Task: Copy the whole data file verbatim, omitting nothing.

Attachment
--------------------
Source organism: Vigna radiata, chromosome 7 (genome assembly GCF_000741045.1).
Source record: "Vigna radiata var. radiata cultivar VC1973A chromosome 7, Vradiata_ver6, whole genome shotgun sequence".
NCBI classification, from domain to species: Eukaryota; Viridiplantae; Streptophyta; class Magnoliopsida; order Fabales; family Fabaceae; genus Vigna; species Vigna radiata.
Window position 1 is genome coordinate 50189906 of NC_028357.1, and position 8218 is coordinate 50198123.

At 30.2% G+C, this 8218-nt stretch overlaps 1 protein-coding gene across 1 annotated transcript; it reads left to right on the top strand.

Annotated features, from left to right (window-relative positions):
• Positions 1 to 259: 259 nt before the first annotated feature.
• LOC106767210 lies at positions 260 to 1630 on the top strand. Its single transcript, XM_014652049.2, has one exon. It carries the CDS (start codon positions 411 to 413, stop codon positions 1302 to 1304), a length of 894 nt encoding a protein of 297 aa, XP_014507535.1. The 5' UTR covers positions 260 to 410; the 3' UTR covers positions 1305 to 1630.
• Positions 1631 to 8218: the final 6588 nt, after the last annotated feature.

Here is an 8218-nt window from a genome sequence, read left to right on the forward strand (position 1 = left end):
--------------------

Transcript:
Source organism: Vigna radiata, chromosome 7 (genome assembly GCF_000741045.1).
Source record: "Vigna radiata var. radiata cultivar VC1973A chromosome 7, Vradiata_ver6, whole genome shotgun sequence".
NCBI classification, from domain to species: Eukaryota; Viridiplantae; Streptophyta; class Magnoliopsida; order Fabales; family Fabaceae; genus Vigna; species Vigna radiata.
Window position 1 is genome coordinate 50189906 of NC_028357.1, and position 8218 is coordinate 50198123.

At 30.2% G+C, this 8218-nt stretch overlaps 1 protein-coding gene across 1 annotated transcript; it reads left to right on the top strand.

Annotated features, from left to right (window-relative positions):
• Positions 1 to 259: 259 nt before the first annotated feature.
• LOC106767210 lies at positions 260 to 1630 on the top strand. Its single transcript, XM_014652049.2, has one exon. It carries the CDS (start codon positions 411 to 413, stop codon positions 1302 to 1304), a length of 894 nt encoding a protein of 297 aa, XP_014507535.1. The 5' UTR covers positions 260 to 410; the 3' UTR covers positions 1305 to 1630.
• Positions 1631 to 8218: the final 6588 nt, after the last annotated feature.

Here is an 8218-nt window from a genome sequence, read left to right on the forward strand (position 1 = left end):